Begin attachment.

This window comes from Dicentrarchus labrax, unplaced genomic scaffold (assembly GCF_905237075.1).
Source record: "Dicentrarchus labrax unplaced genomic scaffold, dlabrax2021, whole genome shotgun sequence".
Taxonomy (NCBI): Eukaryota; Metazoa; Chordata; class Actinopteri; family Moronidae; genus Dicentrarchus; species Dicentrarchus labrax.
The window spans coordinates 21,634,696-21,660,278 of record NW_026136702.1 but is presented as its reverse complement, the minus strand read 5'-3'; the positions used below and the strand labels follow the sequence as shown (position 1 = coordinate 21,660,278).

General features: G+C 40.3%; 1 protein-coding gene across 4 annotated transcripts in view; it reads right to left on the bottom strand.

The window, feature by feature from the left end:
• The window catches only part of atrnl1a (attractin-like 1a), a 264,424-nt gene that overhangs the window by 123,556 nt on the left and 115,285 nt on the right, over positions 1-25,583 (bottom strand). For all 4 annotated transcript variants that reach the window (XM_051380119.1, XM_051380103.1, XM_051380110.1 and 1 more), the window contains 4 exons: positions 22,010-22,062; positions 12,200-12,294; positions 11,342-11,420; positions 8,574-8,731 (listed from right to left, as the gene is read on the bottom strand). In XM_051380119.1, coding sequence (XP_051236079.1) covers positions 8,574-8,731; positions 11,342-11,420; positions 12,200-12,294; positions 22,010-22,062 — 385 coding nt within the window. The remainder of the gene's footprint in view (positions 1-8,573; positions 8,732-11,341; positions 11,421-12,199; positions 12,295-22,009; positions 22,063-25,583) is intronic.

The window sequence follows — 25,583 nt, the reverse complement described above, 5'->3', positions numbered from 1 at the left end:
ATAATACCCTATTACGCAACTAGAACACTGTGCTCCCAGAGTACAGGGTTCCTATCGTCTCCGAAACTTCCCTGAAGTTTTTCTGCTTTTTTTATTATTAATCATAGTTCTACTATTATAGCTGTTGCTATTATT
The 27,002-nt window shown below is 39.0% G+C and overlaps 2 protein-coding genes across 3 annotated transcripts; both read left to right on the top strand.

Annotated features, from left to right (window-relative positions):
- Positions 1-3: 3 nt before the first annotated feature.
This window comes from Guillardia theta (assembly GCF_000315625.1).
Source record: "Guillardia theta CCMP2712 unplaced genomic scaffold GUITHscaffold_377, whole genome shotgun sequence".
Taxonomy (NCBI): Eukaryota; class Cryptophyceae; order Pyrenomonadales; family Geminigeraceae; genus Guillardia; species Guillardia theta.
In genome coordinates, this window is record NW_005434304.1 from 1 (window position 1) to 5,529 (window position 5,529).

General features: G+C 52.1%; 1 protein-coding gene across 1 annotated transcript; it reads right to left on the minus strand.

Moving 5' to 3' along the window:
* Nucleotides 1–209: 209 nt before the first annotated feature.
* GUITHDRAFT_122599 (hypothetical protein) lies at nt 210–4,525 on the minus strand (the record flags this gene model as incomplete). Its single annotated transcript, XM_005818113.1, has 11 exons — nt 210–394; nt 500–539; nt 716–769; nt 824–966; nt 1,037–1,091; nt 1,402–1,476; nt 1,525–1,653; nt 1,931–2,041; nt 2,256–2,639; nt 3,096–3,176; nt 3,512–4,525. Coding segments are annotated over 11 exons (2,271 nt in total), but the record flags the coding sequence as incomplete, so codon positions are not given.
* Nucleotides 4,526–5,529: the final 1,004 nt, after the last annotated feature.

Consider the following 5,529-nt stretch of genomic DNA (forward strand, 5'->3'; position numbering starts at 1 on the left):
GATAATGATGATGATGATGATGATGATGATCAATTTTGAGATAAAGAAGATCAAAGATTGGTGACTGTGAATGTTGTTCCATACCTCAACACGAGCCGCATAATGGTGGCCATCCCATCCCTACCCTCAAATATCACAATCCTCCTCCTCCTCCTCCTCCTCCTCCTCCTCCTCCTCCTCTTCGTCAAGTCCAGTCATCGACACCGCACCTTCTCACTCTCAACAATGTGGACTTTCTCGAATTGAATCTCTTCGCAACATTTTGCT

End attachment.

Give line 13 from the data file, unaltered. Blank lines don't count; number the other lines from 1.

This window comes from Guillardia theta (assembly GCF_000315625.1).